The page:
(from The Instructor of 1833) (froman engraving published at Leipsic)


. .

388 376 344 445

(from an
Adolphe

old

print)
painting

Council of

(from a

ascribed to

Titian)

207

xii

LIST

OF

ILLUSTRATIONS

PAGE

Tuileries, The

(from
of

the plan of 1734, called the Plan

de

Turgot)

332 266
421

Versailles, Palace
Victor Emmanuel H. A M.

II.

Victory,

S
or

370

Vikings,

ship of the Northmen

(now

in the University

at

Chris85

tiania)
Vincennes,

Chateau

of

152
2

Wall Wall

of Hadrian
of Rome Duke Hall
of

Wellington, Westminster William


William

(aftera portrait by Sir Thomas

Lawrence)

.13 381 251

I. of Germany

446
the (after portrait by

III. of England

Sir Godfrey

Kneller)

268

Wycliffe's

Bible

158

LIST

OF

MAPS
PAGE

1. Physical Map
2. The Roman Empire 600

in 395
a.d.

a.d.

Colored
....

facing facing
facing
750.

xiv 1

3. Europe, 4.

about

Colored
its Greatest

34

Saracen

Dominion

at

Extent

Westward,

Colored
5. Europe, 6.

facing
of Seventh

49" 62 70

End

Century

Italy in 814 of

7. Empire

Charlemagne

in 814,

with

the

three

subdivisions

made
8. Lotharingia 9. The 10.
11.

in 843 North of the Alps

79 according
to the Division

of 843

83 110

Moslem

Peril, 1090

Extent The

Empire about 1180. Colored of the Hohenstaufen in the Fourteenth Century Seven Electorates
.

facing
.

129 151 163 193

12.

Advance Dominions

of the Turks.
of Charles
V.

Colored

....

13.

prior to 1555.

Colored
and

facing facing
about

14. Division 1555


15. 16. 17.

of Territory

between

Catholics

Protestants

205 of England,
Europe

Division
Western The

January,

1643
....

249

in 1660.

Colored
Power.

Waning

of the Turkish

Colored

facing facing
.

254 276

'

18.

Settlements

in 1713, 1714, 1720, 1721.

Illustrating the division 282

19.
20.
21. 22.

possessions and the advance of Russia First Partition of Poland, 1772 Boundaries Colored facing of France. The Settlement of 1814-1815. Gains of the principal states
of the Spanish
.... .

308 363
383
"

Unification
Prussian The The

of Italy.

Colored
War the

facing
.

428 439

'

23. 24.

Conquests
Mediterranean and since the Russo-Turkish of
.....

Eastern

457

25.

Colonies

Dependencies

Europe

and

United

States in 1900.

Colored

facing

469

GENEALOGICAL

TABLES
PAGE

Principal

Descendants Family

of Charlemagne

98

Hugh
Family Heirs

Capet's

98
119 of France
to the Crown

of William

the Conqueror Philip IV.

of Philip III. and Yorkist and Lancastrian Hapsburg,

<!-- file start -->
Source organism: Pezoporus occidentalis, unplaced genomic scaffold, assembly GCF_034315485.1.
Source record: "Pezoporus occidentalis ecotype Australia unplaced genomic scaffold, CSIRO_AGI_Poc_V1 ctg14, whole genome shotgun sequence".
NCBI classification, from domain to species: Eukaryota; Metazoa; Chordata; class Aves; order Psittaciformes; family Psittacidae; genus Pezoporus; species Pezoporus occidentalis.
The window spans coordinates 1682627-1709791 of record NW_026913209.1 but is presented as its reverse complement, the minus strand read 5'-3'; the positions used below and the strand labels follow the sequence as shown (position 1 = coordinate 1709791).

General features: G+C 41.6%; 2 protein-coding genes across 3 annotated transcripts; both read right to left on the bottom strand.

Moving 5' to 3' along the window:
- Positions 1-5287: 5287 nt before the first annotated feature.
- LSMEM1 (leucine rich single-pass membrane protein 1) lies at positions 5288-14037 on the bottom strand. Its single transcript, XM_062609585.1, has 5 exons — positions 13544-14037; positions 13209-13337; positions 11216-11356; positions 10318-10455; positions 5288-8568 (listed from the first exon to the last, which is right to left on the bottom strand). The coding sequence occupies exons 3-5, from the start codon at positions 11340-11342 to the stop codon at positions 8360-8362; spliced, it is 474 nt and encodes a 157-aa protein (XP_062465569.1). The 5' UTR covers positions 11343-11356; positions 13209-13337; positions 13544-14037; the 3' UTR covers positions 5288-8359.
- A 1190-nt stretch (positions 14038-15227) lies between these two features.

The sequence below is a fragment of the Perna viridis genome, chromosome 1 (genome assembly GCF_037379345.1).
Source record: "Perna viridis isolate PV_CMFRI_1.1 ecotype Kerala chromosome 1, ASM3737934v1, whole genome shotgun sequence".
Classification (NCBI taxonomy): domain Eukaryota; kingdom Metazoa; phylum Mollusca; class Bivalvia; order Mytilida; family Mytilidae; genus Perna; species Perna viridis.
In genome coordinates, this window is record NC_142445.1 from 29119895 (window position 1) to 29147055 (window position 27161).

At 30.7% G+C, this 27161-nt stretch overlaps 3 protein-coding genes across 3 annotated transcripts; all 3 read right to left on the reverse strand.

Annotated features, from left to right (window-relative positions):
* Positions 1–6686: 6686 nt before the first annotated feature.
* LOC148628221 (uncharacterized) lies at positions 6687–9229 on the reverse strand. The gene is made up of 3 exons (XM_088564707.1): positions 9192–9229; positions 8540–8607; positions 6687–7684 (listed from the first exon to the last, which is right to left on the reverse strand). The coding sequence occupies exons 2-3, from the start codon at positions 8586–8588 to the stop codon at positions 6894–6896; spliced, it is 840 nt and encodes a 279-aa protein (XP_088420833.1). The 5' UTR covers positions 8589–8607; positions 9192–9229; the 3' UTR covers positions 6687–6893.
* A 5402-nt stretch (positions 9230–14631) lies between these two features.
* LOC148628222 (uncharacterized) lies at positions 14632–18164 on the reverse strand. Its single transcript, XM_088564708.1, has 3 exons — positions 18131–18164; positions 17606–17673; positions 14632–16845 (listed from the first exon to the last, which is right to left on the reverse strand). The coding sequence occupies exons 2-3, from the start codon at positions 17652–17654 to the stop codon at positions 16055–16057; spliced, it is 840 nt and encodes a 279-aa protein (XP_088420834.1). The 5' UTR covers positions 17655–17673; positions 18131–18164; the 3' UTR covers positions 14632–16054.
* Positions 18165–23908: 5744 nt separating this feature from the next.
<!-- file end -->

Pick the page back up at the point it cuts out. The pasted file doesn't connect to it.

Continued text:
Heirs

165

Claimants Spanish

of England

183
203

Burgundian,
VII.

Relationships
....

of Henry

Claim

of Henry

VIII. of England and Henry of the House of Bourbon, of Navarre,

224
to the French

Crown

224 of the Spanish Hanoverian Heritage Families


. .

Claimants
Stuart and

272
286

Bourbon-Orleans

Relationships

402

INTRODUCTION
The Aim of History.

"

Some

study of history because and the laws of the progress in the same manner from them
the
as

men eminent its facts cannot


or

have

disparaged

be systematized decay of civilization deduced exactness and with the same


have

the laws of physics


are

and
or

chemistry physical

been deduced
The of
a causes

from of any

what

called chemical
not to speak

facts.

single event,
at
a

of the condition

whole

country

not and so various that they canparticular time, are so many is the case as be isolated and examined with facts which Certain of them could belong to the world of natural science.
not

it possible to stud}^ them sepabe measured rately. exactly were The decision of Eobert E. Lee to resign his commission

in the
attempt

United

States Army
from

and

follow
was

his State in her

to withdraw

the Union which


nor

momentous,

but the
could not
nor

weight of each of the reasons be mechanically determined the

influenced

him

exactly

estimated,

could

been scientific predicted with resulting decision have history offers at least partial exNevertheless, planati certainty. depend so much upon of even such events, which
character.
a

individual method

As

for

events

of

another

sort,

the

president in this country or the system in England, history explains how these of cabinet government in which they were developed to be, and the exact manner came of electing shows, better than any
other

form

or real meaning of the custom the result of passing intrigues or of tendencies lying deep in Among the experience of the people. the school studies those literature, or concern most which closely, language mankind

is the of reasoning, what it is institution and whether

political economy many services.

civil government, Some literary works


XV

or

depend
more

upon

history for

than

others require

XVI

INTll

OB

UCTION

historical explanation, but it is safe to say that all are if the age when is also better understood they were produced
an

understood. to history are and


more

The